At their height there were at least 3,000 of them employed in coal mines across the UK, and despite weighing just 15 to 20g, worldwide it is believed that they could have saved the lives of more than a million men.
That's why for a century the tiny yellow canary was the most indispensable member of any colliery's staff.
Whilst they were phased out in Britain by 1987, they are still kept as back-up to digital devices by the UK Mines Rescue Service, and remain a common sight in pits from Ukraine to China.
But even though they have spread their wings right around the globe, the inspiration for using canaries to detect dangerous gases underground started in Wales, after the Tylorstown disaster 116 years ago.
The genius behind the idea came from Prof John Scott Haldane, a medical researcher and mining engineer of Scottish, rather than Welsh descent.
His biographer Prof Martin Goodman said: "Professor Haldane was truly a giant of his age, who could only really have existed in a Victorian era before ethics and health and safety."
Prof Goodman said virtually everything we know about the workings of lungs came from Prof Haldane, who became very personally involved in the research.
Throughout the late 19th Century it was believed that most miners trapped in an explosion died from the force of the blast itself.
Prof Haldane stood virtually alone in his belief that suffocation was a far greater killer.
So from late 1895 the professor was on high alert, bags packed at Oxford University, waiting for the opportunity to test his theory at the next underground disaster.
It came soon enough, on the morning of 27 January 1896, when rock blasting at Tylorstown No 8 Pit in Rhondda Fach ignited a methane explosion so powerful that it blew the winding gear off the top of the shaft.
Palls of poisonous gases and lightning storms hampered the rescue attempts, so that it was well into Tuesday by the time the final death toll of 57 men and 80 pit ponies had been arrived at.
"After the ear-splitting blast came the silence, despair and heartache in the early morning rain," said Prof Goodman.
"Rumours spread like wildfire throughout the valley communities that a terrible disaster had occurred at Tylorstown."
David Owen, archivist and author on the Rhondda coalfield, said: "Wild claims were made which put the numbers of men trapped or buried as high as 700, and one early newspaper report did little to calm the fears of the close-knit community.
"Although the explosion occurred in No 8 Pit, the worst consequences were experienced at No 7 Pit. The force of the explosion brought down heavy falls of roof and sides, cutting off all expectation of life and making recovery of the casualties a very time consuming operation."
It was against this backdrop that Prof Haldane arrived in Tylorstown, and immediately insisted on going underground to see the victims before they were moved, no matter the danger.
He was perplexed to discover four men dead in a chamber, with a lit oil lamp still burning between them.
This was significant because flames require at least an 18% concentration of atmospheric oxygen to burn, whereas humans can survive with as little as 10%.
As Prof Goodman explains, this meant Prof Haldane recognised immediately that his theory of suffocation was entirely wrong.
"Prof Haldane wasn't interested in finding proof for his theories and he wasn't afraid of admitting he was wrong if it helped him get to the truth," he said.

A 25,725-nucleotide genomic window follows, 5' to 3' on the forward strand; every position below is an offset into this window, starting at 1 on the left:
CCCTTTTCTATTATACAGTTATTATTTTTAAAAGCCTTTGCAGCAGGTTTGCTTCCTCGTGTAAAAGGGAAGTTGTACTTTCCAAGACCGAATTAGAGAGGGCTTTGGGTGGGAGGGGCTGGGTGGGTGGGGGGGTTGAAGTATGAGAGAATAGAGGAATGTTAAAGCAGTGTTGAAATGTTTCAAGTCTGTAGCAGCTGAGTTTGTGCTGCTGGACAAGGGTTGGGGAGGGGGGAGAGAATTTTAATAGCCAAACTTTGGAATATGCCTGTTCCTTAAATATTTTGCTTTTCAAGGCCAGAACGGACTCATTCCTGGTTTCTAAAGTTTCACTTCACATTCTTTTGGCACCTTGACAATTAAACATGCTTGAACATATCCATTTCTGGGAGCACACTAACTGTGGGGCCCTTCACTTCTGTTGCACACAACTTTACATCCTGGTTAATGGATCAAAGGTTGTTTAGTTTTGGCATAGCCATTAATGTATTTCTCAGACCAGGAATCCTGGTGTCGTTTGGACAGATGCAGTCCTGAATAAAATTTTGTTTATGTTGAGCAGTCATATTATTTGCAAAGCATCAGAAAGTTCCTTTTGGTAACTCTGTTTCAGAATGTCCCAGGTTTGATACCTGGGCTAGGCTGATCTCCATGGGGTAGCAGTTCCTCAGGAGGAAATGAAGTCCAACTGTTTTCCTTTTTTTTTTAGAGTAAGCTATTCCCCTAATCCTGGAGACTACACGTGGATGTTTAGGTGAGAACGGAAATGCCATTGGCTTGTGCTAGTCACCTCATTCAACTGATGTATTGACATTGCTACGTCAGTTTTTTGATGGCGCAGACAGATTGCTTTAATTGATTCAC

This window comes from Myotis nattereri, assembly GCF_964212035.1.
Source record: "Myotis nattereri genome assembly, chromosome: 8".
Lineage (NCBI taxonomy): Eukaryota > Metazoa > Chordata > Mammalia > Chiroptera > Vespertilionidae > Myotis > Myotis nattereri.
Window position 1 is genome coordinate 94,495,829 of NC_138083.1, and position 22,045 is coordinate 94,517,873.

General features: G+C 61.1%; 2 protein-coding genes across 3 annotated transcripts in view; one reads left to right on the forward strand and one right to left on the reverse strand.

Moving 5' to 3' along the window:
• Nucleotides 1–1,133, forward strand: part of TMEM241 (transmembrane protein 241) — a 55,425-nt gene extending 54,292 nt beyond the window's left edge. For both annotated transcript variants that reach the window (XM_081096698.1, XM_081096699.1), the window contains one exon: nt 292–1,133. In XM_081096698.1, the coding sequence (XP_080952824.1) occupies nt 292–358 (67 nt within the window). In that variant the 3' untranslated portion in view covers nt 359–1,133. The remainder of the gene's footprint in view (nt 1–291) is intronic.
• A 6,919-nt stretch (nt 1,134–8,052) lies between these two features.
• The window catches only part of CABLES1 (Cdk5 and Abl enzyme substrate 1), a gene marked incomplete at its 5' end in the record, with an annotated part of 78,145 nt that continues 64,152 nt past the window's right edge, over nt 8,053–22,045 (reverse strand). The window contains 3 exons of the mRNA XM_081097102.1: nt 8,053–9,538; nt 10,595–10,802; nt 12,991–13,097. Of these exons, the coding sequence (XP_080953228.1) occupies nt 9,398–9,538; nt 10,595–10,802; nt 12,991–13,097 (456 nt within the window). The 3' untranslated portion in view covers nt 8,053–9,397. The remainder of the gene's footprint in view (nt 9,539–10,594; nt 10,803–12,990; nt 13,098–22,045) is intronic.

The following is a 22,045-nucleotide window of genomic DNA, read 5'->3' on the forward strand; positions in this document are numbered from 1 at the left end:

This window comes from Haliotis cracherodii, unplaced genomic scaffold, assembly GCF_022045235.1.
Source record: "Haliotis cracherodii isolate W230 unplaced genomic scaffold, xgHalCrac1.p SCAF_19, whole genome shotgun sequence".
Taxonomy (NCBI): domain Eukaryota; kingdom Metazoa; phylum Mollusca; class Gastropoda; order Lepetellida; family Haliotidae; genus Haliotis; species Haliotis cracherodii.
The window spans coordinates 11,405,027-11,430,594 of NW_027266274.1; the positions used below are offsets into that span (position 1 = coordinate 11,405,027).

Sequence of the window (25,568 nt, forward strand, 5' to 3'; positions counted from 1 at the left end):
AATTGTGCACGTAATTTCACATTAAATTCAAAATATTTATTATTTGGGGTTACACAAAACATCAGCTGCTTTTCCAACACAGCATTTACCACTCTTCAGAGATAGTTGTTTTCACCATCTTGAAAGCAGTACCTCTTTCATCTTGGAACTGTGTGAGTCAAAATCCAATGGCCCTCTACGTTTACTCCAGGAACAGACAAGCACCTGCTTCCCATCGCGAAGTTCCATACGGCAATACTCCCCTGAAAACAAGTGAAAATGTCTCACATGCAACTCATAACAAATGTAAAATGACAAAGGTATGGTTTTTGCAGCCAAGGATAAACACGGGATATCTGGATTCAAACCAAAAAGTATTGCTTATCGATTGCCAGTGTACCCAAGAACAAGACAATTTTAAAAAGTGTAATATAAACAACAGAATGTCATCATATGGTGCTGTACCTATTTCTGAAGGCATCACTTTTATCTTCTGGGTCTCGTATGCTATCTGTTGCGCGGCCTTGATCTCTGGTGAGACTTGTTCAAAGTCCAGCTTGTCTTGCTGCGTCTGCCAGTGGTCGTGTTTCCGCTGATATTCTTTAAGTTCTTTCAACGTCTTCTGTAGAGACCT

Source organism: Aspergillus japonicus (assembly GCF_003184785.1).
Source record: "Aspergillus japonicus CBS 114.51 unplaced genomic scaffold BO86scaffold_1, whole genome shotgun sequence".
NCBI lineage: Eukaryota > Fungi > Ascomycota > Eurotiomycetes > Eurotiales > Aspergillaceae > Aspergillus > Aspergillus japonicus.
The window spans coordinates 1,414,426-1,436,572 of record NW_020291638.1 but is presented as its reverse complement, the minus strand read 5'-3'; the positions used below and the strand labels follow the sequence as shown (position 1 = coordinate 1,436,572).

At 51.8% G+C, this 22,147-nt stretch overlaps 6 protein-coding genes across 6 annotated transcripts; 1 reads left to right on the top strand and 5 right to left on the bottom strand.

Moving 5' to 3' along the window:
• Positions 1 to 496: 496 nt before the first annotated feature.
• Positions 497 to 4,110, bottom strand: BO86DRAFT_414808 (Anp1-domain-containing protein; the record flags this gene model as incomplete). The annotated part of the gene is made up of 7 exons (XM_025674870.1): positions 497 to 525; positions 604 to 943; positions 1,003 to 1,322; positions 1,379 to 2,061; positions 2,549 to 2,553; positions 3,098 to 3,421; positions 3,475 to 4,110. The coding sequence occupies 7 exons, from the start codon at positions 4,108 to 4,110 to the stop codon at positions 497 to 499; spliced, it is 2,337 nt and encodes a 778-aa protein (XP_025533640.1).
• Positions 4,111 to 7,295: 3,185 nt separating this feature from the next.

"It clearly wasn't the blast which had killed the miners - there wasn't a mark on them. So if it wasn't the absence of oxygen, then he concluded that it must be the presence of something else.
"He and a local doctor conducted post mortems on the victims - not a common procedure at the time - and finally came up with an answer to why they all looked so rosy and healthy."
Life and death
In fact what Prof Haldane had discovered was that the pink tinge which had been traditionally explained away as bruising or burns, was in fact haemoglobin in the blood binding with carbon monoxide rather than oxygen.
In effect the men had suffocated, though not through a lack of oxygen.
His next few months would be spent locked in a gas-filled laboratory, testing the effects of carbon monoxide on himself and a series of smaller animals.
His children were told to watch through the windows, with orders only to open the doors if either Prof Haldane or one of the animals collapsed.
He concluded that whilst both mice and canaries were 20 times more susceptible to the gas than humans, canaries would give miners the best advance warning, as they stopped singing and would fall off their perch.
It started a 100-year tradition of miners treating their canaries like pets, talking and whistling to them, as their songs may one day prove the difference between life and death.
But canaries weren't the only life-saving finding in Prof Haldane's Tylorstown report.
"He discovered that whilst the natural reaction was to run away from explosions, the best chance of survival came from staying as low as possible, and crawling very slowly so that the heart and breathing rate stay very steady," said Prof Goodman.
And the miners were not the only ones to benefit from Prof Haldane's findings.
Whilst many thought the use of canaries in mines to be cruel, mistakenly believing that the bird had to die in order to provide an early warning, Prof Haldane was extremely concerned for the welfare of the animals on whom he experimented.
"In some ways you could say that he was one of the first anti-vivisectionists, as he would rarely, if ever, do something to an animal which he wasn't prepared to do to himself," said Prof Goodman.
"Probably the ones who suffered the most in his experiments were his children. His daughter Naomi Mitchison, who became a very successful novelist, wrote of how her friends ran away when she told them that her father had invited them all for tea because he wanted their blood!"